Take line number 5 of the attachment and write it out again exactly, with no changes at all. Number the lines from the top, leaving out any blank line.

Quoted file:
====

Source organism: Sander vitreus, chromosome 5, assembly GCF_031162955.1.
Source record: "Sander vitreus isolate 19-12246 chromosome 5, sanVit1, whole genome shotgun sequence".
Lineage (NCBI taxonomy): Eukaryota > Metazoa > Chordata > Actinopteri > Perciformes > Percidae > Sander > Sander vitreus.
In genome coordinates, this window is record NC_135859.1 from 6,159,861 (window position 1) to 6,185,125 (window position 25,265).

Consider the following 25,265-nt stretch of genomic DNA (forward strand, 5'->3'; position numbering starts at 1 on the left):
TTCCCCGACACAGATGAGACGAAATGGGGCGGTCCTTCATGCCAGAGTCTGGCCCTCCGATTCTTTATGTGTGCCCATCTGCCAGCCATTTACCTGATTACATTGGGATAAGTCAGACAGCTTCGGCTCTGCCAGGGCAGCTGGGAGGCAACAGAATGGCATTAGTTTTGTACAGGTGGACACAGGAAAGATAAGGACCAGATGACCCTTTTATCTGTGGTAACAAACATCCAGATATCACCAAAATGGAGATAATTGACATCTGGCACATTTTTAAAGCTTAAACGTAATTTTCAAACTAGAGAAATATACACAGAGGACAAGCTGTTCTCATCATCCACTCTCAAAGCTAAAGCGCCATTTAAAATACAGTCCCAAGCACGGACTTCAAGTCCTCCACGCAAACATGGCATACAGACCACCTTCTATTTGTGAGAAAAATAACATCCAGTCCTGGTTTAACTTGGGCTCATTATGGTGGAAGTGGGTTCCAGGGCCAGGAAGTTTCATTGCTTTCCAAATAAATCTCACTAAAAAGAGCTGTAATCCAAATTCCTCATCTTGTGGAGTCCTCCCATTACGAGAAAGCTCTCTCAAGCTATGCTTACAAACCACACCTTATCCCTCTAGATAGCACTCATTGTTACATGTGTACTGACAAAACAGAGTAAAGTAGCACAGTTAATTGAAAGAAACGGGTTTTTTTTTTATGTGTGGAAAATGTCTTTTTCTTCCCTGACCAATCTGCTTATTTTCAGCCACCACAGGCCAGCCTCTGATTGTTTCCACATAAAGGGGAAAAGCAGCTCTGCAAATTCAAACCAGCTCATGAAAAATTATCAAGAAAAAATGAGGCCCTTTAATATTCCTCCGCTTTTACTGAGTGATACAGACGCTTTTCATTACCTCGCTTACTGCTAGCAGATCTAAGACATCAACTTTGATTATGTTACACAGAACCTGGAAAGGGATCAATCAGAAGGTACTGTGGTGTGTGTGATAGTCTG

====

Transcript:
Consider the following 25,265-nt stretch of genomic DNA (forward strand, 5'->3'; position numbering starts at 1 on the left):